One small problem, though…

John Kerry is surely right to say that curing the American addiction to Middle Eastern oil is an essential precursor to developing a sensible foreign policy. But his promise of “energy independence from Mideast oil in the next 10 years” is eerily reminiscent of Nixon’s.

A former colleague who served on Nixon’s energy independence task force reports, “The first thing we had to do in order to make ‘energy independence within ten years’ a feasible goal was to redefine ‘energy independence.’ The next thing was to redefine ‘ten years.’ “

The only way — short of a fusion breakthrough — to get this country independent of imported oil is a carbon tax or gasoline tax or oil-import fee that would get our gasoline prices to European levels. That’s a great idea, but it ain’t gonna happen, and Kerry ain’t gonna propose it. (He’s still taking heat from the Bushies on his sensible vote for a 50-cent-per-gallon gasoline tax more than a decade ago.)

[The right-wingers who pretend not to understand why raising gasoline prices through taxation — which means we get to keep the money — is better than having them raised for us by the oil cartel — thus sending the money to Riyadh — clearly hate the American government worse than they do the Saudi government. I suppose it would be too rude to suggest that they move, but might I politely ask them to shut up?]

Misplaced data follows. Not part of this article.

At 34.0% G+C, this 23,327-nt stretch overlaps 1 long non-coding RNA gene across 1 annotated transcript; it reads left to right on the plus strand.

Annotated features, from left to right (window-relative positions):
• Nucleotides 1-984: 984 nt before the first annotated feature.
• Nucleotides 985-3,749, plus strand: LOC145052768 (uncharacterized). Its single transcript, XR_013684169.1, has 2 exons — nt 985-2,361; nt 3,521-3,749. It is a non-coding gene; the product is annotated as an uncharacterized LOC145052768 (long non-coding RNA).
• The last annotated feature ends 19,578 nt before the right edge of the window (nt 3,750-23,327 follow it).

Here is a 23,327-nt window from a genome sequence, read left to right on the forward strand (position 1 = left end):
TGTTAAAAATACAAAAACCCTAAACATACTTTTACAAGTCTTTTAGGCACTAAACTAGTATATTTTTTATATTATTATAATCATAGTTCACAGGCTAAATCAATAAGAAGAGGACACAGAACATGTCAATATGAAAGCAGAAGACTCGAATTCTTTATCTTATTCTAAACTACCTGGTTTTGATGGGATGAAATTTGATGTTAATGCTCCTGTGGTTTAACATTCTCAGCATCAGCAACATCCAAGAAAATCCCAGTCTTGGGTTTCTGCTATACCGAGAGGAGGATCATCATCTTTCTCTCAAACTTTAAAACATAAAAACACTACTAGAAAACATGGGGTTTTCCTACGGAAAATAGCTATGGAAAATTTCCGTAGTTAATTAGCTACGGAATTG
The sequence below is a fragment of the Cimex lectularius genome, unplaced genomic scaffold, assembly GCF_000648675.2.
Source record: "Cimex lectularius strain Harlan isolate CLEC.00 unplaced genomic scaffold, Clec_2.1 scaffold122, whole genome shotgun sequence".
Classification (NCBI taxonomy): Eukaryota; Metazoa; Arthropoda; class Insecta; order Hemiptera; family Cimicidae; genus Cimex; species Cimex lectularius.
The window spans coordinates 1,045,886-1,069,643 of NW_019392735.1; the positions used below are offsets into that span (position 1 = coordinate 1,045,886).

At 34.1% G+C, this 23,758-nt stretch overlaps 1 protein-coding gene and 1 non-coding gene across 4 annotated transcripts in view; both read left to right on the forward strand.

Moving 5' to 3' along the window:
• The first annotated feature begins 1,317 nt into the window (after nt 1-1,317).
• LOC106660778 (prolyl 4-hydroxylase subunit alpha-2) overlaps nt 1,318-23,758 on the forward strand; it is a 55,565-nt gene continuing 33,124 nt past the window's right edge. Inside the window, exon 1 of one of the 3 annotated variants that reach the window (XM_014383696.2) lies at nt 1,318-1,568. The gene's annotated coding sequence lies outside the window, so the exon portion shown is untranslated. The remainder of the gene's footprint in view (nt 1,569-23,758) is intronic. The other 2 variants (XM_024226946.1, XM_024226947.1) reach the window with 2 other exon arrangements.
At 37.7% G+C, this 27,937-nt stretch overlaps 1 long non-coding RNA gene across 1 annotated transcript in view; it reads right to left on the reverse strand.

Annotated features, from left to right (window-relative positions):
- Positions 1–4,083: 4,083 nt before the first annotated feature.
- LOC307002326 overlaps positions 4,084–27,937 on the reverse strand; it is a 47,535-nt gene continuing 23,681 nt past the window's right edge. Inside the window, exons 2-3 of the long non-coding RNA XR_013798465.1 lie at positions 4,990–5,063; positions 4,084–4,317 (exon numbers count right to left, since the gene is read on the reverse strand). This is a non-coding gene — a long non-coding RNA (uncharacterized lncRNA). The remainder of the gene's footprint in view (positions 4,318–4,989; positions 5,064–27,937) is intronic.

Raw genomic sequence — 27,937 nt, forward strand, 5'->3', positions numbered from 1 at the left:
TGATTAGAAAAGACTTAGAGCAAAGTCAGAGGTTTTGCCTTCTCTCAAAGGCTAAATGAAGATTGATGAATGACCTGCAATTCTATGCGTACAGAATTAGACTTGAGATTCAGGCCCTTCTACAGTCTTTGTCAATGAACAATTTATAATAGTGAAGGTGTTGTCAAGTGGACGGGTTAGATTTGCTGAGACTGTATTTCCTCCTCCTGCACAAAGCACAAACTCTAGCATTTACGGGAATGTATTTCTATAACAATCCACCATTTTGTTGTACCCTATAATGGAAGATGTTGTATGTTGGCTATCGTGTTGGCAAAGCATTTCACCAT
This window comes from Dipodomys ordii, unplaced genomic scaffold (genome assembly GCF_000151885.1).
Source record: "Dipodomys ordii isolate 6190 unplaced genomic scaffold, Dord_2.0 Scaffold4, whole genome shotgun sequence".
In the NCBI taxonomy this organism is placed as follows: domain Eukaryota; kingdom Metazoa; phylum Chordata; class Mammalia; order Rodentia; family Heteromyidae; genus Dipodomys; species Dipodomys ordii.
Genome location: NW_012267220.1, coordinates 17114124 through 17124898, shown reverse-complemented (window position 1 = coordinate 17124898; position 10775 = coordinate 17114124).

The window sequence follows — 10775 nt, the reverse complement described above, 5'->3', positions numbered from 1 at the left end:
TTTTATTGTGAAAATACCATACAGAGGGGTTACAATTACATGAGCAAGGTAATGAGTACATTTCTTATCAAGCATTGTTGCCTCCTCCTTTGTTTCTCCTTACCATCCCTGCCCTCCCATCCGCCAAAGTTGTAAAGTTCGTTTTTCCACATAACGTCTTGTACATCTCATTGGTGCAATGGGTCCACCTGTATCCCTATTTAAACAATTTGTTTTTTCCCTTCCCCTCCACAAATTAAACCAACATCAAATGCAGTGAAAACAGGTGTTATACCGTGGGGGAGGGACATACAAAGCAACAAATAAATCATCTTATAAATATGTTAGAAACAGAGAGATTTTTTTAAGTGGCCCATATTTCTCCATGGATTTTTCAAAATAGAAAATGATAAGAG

Author: Mark Kleiman

Professor of Public Policy at the NYU Marron Institute for Urban Management and editor of the Journal of Drug Policy Analysis. Teaches about the methods of policy analysis about drug abuse control and crime control policy, working out the implications of two principles: that swift and certain sanctions don't have to be severe to be effective, and that well-designed threats usually don't have to be carried out. Books: Drugs and Drug Policy: What Everyone Needs to Know (with Jonathan Caulkins and Angela Hawken) When Brute Force Fails: How to Have Less Crime and Less Punishment (Princeton, 2009; named one of the "books of the year" by The Economist Against Excess: Drug Policy for Results (Basic, 1993) Marijuana: Costs of Abuse, Costs of Control (Greenwood, 1989) UCLA Homepage Curriculum Vitae Contact:

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